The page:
Three ambassadors from Tamil Nadu arrived in Delhi on August 14, 1947, carrying the revered Sengol. The event was conducted with significant assistance from the Oduvar (singer), Rajarathinam Pillai, the Nadaswaram player, and the deputy high priest of Thiruvavaduthurai Adheenam. The deputy high priest gave Viceroy Lord Mountbatten the Sengol at the momentous ceremony, symbolising the handover of authority from the British to the Indians. Holy water was then used to cleanse the Sengol, signifying its holiness and divinity. The Sengol was ceremoniously delivered to Pandit Jawaharlal Nehru at his residence after being carried there in a large procession. The historic occurrence happened on the evening of August 14, 1947, just as India was about to gain independence. Nehru took the Sengol as a sign of responsibility and a pledge to lead with justice in the presence of Dr. Rajendra Prasad and other esteemed individuals.

Sengol in Tamil Tradition and Literature

The significance of Sengol goes beyond the formal ritual of power transition. Tamil literature and tradition resonate with it. The words of Chera King Cheran Senguttuvan in the first Tamil epic Silapathikaram emphasise the significance of this: "Pandiyan offered his life and restored the uprightness of Sengol bent by the fate of injustice." Sengol is a symbol of just and fair rule that appears in early Tamil literature.

Mitra Varuna Danda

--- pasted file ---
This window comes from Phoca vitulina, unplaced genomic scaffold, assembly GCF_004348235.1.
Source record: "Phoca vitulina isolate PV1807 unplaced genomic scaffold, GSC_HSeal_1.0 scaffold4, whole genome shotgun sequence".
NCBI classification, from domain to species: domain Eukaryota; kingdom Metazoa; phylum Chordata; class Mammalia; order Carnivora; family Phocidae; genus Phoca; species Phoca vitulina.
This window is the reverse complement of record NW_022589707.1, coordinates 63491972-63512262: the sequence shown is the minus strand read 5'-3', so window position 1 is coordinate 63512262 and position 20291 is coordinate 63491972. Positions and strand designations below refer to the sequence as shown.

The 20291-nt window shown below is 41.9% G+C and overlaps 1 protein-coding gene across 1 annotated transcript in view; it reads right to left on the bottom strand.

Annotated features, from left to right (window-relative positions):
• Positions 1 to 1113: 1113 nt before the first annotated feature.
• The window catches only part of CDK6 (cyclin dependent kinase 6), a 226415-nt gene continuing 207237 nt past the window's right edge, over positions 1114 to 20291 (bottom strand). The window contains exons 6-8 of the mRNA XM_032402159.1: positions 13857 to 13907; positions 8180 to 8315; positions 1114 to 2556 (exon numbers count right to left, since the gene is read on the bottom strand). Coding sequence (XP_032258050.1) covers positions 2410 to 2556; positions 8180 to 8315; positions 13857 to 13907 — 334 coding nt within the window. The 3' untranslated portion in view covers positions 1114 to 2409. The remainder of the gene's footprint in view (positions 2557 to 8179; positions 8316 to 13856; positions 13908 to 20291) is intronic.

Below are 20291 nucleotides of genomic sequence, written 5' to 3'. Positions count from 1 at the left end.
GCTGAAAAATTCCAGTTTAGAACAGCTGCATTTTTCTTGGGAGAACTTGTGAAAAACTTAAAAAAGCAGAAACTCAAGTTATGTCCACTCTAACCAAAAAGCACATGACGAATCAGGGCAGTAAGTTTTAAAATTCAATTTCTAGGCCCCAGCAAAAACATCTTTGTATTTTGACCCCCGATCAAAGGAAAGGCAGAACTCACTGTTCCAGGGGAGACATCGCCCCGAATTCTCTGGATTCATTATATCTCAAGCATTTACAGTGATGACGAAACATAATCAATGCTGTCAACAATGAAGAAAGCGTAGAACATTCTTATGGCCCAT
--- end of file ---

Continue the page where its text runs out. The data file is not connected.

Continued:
The Mitra Varuna danda, a staff that resembles a Sengol but is topped with a rooster symbol, is significant during the Dasara celebration in the Sharada temple of Shringeri in the Karnataka region. The creator's mother goddess Aditi is related to the rooster, representing daybreak, illumination, and watchfulness. The Mitra Varuna danda, also known as the Dharma danda, represents the gods Mitra and Varuna, the guardians and keepers of just rule and order. The thunderbolt-shaped staff symbolises the repulsion of evil forces and the maintenance of Dharma, upholding law and order.

Relevance Today

The decision to install Sengol in the new Indian Parliament building is evidence of its ongoing significance as a representation of moral leadership. The Sengol is a constant reminder of the principles governing our country by encapsulating the essence of Indic civilizational practises and the legacy of Cholas.

The sacred Sengol embodies more than simply a ceremonial sceptre; it personifies the principles of justice and morality in governance. It stands as an illustration of the transfer of power and the duty to rule with integrity because it is rooted in ancient customs and carries a rich historical past. As we honour the heritage of the Sengol, let us work to create a just and equitable society that upholds morality and guarantees justice for all.

Meril Mathew, Intern @DH

BA EPH, Christ University, Bangalore